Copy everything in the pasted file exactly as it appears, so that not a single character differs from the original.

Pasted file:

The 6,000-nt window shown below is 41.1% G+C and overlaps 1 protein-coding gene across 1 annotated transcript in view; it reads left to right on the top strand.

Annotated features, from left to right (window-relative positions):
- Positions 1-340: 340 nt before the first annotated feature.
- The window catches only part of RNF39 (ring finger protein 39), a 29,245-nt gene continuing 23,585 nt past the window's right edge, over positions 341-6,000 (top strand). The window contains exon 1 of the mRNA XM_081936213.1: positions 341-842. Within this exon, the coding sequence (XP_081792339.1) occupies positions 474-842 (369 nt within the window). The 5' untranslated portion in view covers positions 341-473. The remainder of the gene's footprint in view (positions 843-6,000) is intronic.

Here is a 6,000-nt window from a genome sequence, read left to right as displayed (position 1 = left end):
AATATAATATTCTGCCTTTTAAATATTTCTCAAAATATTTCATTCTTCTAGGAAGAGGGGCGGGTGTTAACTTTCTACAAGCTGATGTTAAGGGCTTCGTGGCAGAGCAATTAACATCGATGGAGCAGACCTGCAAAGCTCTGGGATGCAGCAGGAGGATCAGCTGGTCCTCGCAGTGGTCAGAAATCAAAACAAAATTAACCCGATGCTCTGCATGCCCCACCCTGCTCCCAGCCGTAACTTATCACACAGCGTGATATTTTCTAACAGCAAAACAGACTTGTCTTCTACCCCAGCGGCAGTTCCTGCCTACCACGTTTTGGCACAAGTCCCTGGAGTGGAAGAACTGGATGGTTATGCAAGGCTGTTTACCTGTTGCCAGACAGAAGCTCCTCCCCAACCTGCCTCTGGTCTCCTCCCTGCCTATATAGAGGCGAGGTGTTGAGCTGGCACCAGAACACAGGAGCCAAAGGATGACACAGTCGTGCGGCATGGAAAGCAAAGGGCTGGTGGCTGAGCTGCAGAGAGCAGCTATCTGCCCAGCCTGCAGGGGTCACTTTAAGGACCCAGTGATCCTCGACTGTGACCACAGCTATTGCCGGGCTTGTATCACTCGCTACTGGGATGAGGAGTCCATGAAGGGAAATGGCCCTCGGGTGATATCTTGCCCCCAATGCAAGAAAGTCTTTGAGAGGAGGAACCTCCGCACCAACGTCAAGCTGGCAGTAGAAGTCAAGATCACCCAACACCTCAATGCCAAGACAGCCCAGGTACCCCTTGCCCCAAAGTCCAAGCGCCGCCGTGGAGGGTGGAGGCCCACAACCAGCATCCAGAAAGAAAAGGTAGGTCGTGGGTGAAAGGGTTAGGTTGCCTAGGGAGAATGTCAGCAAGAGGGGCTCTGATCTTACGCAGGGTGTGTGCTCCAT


The 6,000-nt window shown below is 41.1% G+C and overlaps 1 protein-coding gene across 1 annotated transcript in view; it reads left to right on the top strand.

Annotated features, from left to right (window-relative positions):
- Positions 1-340: 340 nt before the first annotated feature.
- The window catches only part of RNF39 (ring finger protein 39), a 29,245-nt gene continuing 23,585 nt past the window's right edge, over positions 341-6,000 (top strand). The window contains exon 1 of the mRNA XM_081936213.1: positions 341-842. Within this exon, the coding sequence (XP_081792339.1) occupies positions 474-842 (369 nt within the window). The 5' untranslated portion in view covers positions 341-473. The remainder of the gene's footprint in view (positions 843-6,000) is intronic.

Here is a 6,000-nt window from a genome sequence, read left to right as displayed (position 1 = left end):
AATATAATATTCTGCCTTTTAAATATTTCTCAAAATATTTCATTCTTCTAGGAAGAGGGGCGGGTGTTAACTTTCTACAAGCTGATGTTAAGGGCTTCGTGGCAGAGCAATTAACATCGATGGAGCAGACCTGCAAAGCTCTGGGATGCAGCAGGAGGATCAGCTGGTCCTCGCAGTGGTCAGAAATCAAAACAAAATTAACCCGATGCTCTGCATGCCCCACCCTGCTCCCAGCCGTAACTTATCACACAGCGTGATATTTTCTAACAGCAAAACAGACTTGTCTTCTACCCCAGCGGCAGTTCCTGCCTACCACGTTTTGGCACAAGTCCCTGGAGTGGAAGAACTGGATGGTTATGCAAGGCTGTTTACCTGTTGCCAGACAGAAGCTCCTCCCCAACCTGCCTCTGGTCTCCTCCCTGCCTATATAGAGGCGAGGTGTTGAGCTGGCACCAGAACACAGGAGCCAAAGGATGACACAGTCGTGCGGCATGGAAAGCAAAGGGCTGGTGGCTGAGCTGCAGAGAGCAGCTATCTGCCCAGCCTGCAGGGGTCACTTTAAGGACCCAGTGATCCTCGACTGTGACCACAGCTATTGCCGGGCTTGTATCACTCGCTACTGGGATGAGGAGTCCATGAAGGGAAATGGCCCTCGGGTGATATCTTGCCCCCAATGCAAGAAAGTCTTTGAGAGGAGGAACCTCCGCACCAACGTCAAGCTGGCAGTAGAAGTCAAGATCACCCAACACCTCAATGCCAAGACAGCCCAGGTACCCCTTGCCCCAAAGTCCAAGCGCCGCCGTGGAGGGTGGAGGCCCACAACCAGCATCCAGAAAGAAAAGGTAGGTCGTGGGTGAAAGGGTTAGGTTGCCTAGGGAGAATGTCAGCAAGAGGGGCTCTGATCTTACGCAGGGTGTGTGCTCCAT